October is National Cyber Security Awareness Month. Itâ€™s time to take stock of the security measures youâ€™ve been using to see if youâ€™re properly protected. The Internet makes shopping and banking easier, but it also makes things easier for digital thieves. The good news is there are a few steps you can take to protect sensitive information and make your online transactions more secure. Organizations such as Better Business Bureau and OnGuardOnline.gov, the federal governmentâ€™s cyber security education website, provide a wealth of information on how to stay safe online.
Here are six tips to protect your financial transactions.
- Donâ€™t overshare. Social media is a great way to connect with friends and loved ones, but itâ€™s best not to publicly post personal information. Limit what you post on social media sites or online forums and activate your privacy settings. You never know who might be lurking online.
- Lock your computer. Lock your computer whenever you step away from your desk at work. I canâ€™t stress this one enough. A few years ago, I stepped away from my desk, and when I came back, an intern was reading my email. Ever since that incident, I always lock my computer and make sure that a password is needed to open my screen.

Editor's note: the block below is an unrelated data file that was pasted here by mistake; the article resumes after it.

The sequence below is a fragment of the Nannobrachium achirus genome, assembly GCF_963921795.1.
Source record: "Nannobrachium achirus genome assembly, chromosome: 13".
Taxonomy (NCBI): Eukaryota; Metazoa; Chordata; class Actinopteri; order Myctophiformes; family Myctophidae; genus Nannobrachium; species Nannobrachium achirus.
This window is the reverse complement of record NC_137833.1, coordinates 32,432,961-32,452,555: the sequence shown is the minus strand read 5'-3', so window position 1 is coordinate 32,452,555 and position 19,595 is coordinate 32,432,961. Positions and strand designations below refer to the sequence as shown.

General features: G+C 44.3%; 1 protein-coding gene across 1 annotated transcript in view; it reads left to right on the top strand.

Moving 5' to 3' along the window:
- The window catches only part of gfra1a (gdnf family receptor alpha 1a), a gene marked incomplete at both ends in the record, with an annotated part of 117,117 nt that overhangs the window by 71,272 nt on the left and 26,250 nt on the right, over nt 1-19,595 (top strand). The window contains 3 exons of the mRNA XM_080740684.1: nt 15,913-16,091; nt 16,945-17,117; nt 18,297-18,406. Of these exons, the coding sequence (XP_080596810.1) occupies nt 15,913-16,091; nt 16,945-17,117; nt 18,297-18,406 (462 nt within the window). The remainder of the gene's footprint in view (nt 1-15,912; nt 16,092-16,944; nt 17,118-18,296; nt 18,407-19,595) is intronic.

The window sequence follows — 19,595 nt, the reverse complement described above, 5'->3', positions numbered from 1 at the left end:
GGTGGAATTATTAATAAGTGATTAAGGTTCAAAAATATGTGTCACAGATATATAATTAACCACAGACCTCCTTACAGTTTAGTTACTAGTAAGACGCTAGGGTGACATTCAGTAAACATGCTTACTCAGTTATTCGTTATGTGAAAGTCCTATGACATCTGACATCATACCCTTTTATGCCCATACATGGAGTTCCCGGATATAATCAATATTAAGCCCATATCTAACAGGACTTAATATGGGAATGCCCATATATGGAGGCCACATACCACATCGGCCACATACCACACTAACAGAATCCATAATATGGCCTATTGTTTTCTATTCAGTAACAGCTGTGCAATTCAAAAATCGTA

- Set strong passwords. Using a combination of upper and lowercase letters and numbers can make it harder to guess your password. But the work doesnâ€™t stop there. Once youâ€™ve made up a cyber-criminal-proof password, donâ€™t give it out to anyone.
- Install updates. Donâ€™t ignore those messages urging you to update your software. This simple step can save you a world of trouble.
- Use firewalls and anti-virus software. Firewalls and anti-virus protection are crucial to shielding your computer from threats. There are even some great products available that are free of charge. One free anti-virus software of note is ZoneAlarm.
- Beware of emails requesting financial information. If you get an email requesting you to verify financial account information online, beware. Even if the communication appears to be from your bank, thereâ€™s still a chance it could be from a cyber criminal, seeking to steal your financial information. Always call your bank directly, and make sure itâ€™s the same number you usually use.
What are you doing to protect yourself online? Share some of your best tips below.